God’s Word for You
Malachi 2:15-16 I hate divorce
by Pastor Timothy Smith on Saturday, March 27, 2021
15 Did he not make them one? In flesh and spirit they are his. And why one? Because he was seeking godly offspring. So guard yourselves in your spirit, and do not be faithless with the wife of your youth. 16 “I hate divorce,” says the LORD God of Israel, “and I hate a man’s covering himself with violence as well as with his garment,” says the LORD of Armies. So guard yourselves in your spirit, and do not be faithless.
While there are translational issues in these two verses, the overall meaning is clear: A man and woman who are married are one. This is what God’s will and intention always was. God said, “For this reason a man will leave his father and mother and be united to his wife, and they will become one flesh” (Genesis 2:24). God brings men and women together so that the family will be a unit that is faithful and blessed.
There may have been an ancient argument among the Jews, that their ancestor Abraham divorced and sent away his wife Hagar after Sarah became pregnant. But God permitted this for two reasons. First, Sarah was Abraham’s first wife, and the marriage to Hagar (Abraham called her his concubine) should not have taken place. An unlawful marriage may be ended (Ezra 10:18-19), and bigamy and polygamy are not lawful forms of marriage, although before the establishment of the law through Moses, some Patriarchs like Abraham and Israel fell into polygamy. God reasserted his will for marriage with the Sixth Commandment, and further explained his will with various forbidden marriages between relatives (Leviticus 18:7-9, 12-14, 16-17), in-laws (Leviticus 18:10-11, 15, 18), homosexual relations (Leviticus 18:22) or other perversions (Leviticus 18:23).
But Hagar had also caused strife in the marriage by letting her son mock Sarah at the celebration after she weaned Isaac (Genesis 21:9), and God permitted Sarah to end the marriage between Abraham and Hagar. Anyone who drives a wedge between husband and wife or criticises a lawful and godly marriage also sins against the Sixth Commandment. This was the sin that brought guilt on Aaron and Miriam when they began to speak out against Moses. He had married a Cushite woman, evidently taking a second wife after his first wife, Zipporah, died in the wilderness (Numbers 12:1). When his brother and sister did not respect the marriage, God’s anger burned against them and Miriam was temporarily struck with leprosy (Numbers 12:9-15).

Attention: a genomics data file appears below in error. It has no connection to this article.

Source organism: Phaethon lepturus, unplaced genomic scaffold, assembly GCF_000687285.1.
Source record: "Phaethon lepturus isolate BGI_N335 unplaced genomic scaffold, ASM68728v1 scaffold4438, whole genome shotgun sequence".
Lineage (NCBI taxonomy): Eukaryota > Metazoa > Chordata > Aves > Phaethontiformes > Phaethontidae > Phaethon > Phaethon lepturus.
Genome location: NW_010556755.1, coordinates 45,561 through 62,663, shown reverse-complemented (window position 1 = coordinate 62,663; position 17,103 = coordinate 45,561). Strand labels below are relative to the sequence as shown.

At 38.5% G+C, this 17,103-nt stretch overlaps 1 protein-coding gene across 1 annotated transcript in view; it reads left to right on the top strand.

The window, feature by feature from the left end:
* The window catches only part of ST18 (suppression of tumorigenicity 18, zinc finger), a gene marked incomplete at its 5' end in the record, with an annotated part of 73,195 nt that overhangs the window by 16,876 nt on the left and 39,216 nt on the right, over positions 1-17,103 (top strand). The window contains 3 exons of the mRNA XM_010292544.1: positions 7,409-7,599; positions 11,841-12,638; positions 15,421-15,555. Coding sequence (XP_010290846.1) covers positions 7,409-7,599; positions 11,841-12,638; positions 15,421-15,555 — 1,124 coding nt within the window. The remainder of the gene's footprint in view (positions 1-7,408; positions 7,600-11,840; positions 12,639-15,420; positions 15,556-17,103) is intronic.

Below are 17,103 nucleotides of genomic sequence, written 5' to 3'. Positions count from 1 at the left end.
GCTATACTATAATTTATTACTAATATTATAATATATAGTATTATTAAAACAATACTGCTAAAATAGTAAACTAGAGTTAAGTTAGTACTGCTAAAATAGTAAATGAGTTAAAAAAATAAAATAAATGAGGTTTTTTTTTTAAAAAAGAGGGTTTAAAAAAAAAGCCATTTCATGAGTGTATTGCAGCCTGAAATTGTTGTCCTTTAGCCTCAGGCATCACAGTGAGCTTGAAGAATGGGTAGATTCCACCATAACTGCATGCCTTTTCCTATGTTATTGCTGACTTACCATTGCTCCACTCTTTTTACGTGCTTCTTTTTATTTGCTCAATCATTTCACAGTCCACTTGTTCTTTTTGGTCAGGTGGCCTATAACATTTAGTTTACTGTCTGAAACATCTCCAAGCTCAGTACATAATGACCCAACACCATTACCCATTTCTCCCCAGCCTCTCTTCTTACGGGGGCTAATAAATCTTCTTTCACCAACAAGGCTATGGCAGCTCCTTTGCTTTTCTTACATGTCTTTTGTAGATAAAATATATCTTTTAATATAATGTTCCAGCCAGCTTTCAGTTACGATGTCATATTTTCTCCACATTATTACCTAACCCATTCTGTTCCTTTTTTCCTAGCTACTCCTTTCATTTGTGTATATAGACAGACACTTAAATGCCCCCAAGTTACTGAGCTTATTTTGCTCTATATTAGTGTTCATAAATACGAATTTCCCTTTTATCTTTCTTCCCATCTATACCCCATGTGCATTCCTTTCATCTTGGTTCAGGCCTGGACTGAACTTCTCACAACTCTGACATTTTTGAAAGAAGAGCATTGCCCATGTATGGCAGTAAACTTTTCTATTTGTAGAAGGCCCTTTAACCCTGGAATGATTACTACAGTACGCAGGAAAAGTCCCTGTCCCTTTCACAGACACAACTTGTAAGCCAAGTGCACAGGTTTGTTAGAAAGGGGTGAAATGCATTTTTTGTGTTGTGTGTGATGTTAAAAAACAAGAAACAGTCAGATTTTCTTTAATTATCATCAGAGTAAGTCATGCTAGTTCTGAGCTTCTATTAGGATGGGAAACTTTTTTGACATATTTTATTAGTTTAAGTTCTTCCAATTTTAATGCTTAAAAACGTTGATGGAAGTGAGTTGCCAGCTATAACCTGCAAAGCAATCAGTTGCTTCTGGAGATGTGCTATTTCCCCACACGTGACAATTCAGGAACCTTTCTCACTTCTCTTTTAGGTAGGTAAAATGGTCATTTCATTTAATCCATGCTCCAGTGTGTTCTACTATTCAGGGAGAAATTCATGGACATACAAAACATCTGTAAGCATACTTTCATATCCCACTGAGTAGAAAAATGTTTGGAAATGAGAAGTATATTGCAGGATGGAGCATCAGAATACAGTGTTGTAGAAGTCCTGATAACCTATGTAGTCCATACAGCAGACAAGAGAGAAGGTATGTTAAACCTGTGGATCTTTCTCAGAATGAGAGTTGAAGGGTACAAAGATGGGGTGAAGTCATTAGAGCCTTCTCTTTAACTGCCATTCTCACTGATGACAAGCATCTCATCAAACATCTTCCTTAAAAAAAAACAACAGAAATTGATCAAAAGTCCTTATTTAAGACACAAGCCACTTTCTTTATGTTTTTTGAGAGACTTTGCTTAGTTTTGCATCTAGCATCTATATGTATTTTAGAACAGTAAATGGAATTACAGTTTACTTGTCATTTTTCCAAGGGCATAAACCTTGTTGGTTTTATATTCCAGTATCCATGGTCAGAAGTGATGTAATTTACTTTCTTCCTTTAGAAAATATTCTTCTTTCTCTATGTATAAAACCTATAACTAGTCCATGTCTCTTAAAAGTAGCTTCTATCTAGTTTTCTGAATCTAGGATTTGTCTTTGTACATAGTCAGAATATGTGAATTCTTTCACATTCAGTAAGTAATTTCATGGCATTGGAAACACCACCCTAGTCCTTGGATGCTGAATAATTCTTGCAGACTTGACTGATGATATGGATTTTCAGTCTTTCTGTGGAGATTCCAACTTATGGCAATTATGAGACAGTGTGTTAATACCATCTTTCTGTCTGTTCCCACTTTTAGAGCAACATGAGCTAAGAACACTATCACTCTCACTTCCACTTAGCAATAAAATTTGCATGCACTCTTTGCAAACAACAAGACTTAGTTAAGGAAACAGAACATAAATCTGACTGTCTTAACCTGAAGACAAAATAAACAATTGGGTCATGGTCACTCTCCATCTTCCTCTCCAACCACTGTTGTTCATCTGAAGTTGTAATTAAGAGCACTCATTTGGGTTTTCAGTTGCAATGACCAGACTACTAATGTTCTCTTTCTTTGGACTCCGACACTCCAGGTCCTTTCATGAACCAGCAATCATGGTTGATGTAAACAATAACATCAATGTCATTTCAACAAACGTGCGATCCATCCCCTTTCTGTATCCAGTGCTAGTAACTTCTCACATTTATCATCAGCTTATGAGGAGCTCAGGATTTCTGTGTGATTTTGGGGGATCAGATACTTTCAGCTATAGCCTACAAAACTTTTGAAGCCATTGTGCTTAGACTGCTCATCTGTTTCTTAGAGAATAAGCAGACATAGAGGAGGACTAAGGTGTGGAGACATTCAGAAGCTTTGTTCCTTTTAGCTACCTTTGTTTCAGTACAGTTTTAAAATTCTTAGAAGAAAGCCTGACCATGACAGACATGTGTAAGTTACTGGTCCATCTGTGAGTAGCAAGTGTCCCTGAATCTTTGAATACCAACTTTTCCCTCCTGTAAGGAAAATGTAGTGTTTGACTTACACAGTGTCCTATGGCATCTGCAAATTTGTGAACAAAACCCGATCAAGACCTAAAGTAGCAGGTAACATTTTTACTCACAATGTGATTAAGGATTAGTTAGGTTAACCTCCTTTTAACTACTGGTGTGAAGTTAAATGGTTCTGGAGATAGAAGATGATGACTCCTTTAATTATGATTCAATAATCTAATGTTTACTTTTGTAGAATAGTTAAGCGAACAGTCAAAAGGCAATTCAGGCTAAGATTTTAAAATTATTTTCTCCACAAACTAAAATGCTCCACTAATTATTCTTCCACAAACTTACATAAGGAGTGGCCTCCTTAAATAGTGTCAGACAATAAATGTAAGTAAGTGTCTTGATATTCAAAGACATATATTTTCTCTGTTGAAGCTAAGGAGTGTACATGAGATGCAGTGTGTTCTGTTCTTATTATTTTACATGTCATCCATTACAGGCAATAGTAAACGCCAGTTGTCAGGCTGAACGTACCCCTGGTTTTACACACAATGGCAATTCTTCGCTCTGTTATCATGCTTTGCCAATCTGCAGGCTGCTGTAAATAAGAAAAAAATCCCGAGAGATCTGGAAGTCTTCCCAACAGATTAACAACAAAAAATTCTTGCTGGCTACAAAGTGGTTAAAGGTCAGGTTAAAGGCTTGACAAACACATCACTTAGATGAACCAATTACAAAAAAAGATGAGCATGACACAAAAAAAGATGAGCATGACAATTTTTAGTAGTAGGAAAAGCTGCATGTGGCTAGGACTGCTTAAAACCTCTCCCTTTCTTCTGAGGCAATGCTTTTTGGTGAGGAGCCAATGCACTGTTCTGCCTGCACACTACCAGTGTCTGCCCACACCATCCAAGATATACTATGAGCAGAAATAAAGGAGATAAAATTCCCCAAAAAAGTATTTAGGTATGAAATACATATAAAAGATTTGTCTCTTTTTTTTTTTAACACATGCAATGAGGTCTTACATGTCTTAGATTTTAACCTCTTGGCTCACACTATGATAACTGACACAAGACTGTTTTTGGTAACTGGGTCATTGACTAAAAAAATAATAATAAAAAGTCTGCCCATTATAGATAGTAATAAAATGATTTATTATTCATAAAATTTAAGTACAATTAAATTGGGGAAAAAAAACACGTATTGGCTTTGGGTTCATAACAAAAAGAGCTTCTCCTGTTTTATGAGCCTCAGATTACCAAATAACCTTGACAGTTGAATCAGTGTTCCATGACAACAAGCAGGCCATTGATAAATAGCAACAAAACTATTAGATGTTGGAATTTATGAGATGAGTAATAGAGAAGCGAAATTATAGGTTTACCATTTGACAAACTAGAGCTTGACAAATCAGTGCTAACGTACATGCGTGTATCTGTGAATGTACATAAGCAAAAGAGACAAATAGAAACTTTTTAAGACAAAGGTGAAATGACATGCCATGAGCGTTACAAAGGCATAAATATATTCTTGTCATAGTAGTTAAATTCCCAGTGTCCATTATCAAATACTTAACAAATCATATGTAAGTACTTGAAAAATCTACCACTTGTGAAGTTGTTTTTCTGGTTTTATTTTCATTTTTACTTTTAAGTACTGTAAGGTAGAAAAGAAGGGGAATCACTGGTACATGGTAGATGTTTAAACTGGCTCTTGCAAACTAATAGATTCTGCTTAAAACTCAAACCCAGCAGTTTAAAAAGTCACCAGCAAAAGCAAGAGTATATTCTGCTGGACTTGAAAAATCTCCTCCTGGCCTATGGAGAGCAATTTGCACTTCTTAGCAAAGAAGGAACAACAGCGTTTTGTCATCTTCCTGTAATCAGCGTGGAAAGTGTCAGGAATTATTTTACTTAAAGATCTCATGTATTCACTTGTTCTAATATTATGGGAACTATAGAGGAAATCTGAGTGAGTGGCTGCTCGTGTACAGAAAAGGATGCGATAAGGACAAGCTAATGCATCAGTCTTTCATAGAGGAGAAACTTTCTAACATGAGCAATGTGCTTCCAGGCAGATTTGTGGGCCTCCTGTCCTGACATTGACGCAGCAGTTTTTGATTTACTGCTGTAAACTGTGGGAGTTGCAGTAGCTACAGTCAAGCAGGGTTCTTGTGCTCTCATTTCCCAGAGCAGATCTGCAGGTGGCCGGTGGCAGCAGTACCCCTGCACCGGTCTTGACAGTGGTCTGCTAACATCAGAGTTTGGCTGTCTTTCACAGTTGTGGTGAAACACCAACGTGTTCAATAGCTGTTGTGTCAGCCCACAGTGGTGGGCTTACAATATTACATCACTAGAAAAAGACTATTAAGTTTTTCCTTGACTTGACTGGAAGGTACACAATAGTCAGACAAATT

If this is how God treats an outsider who disrespects a godly marriage, how much more won’t God be enraged by a husband or wife who sins against their very own marriage? A man who does this, God says, will wear his faithlessness as a reputation like a garment, as if he were a murderer. He covers himself with the violence of tearing apart his own marriage.
Later in New Testament times, the Lord made a special provision for marriage when a Gentile came to faith but his wife did not. “If any brother has a wife who is not a believer and she is willing to remain with him, he must not divorce her” (1 Corinthians 7:12). But when Jesus was questioned about divorce by some Pharisees, he returned to God’s will at creation. When the Pharisees tried to make Moses’ permission to get a divorce into permission to divorce for any reason, Jesus said: “It was because your hearts were hard that Moses wrote you this law. But from the beginning of creation God ‘made them male and female. For this reason a man will leave his father and mother and be united to his wife, and the two will become one flesh.’ So they are no longer two, but one flesh” (Mark 10:5-8).
We need to remember that this whole subject about human marriage and divorce came up in Malachi because God connects the sins of idolatry and adultery. To be idolatrous toward God is very much like being adulterous toward one’s spouse. The same feelings of betrayal and loss follow after, the same hurt, the same anger, the same grief. But we learn in the prophets that when we have been faithless toward God, he wants us back again. He chases after us like a man jilted by his wife, chasing after her with flowers and gifts and loving words, wanting her back again. “I long to redeem them” the Lord says (Hosea 7:13). “They will come trembling like birds from Egypt, like doves from Assyria, and I will settle them in their homes” (Hosea 11:11). God’s kindness, his gentleness, and his love, are shown to us again and again even though we do not deserve them. His mercy endures forever.
Pastor Timothy Smith